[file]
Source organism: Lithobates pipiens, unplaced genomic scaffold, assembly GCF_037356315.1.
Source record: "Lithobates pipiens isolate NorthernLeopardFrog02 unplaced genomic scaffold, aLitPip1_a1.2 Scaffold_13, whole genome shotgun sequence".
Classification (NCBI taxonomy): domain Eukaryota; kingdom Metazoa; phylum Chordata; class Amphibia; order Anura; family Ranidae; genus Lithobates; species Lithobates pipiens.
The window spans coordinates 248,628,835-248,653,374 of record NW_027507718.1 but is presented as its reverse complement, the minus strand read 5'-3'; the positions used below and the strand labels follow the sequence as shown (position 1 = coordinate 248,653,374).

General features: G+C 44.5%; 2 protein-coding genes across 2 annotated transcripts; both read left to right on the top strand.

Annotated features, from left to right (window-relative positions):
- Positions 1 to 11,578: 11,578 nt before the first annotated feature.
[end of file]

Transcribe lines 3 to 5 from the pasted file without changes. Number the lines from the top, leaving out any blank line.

Classification (NCBI taxonomy): domain Eukaryota; kingdom Metazoa; phylum Chordata; class Amphibia; order Anura; family Ranidae; genus Lithobates; species Lithobates pipiens.
The window spans coordinates 248,628,835-248,653,374 of record NW_027507718.1 but is presented as its reverse complement, the minus strand read 5'-3'; the positions used below and the strand labels follow the sequence as shown (position 1 = coordinate 248,653,374).

General features: G+C 44.5%; 2 protein-coding genes across 2 annotated transcripts; both read left to right on the top strand.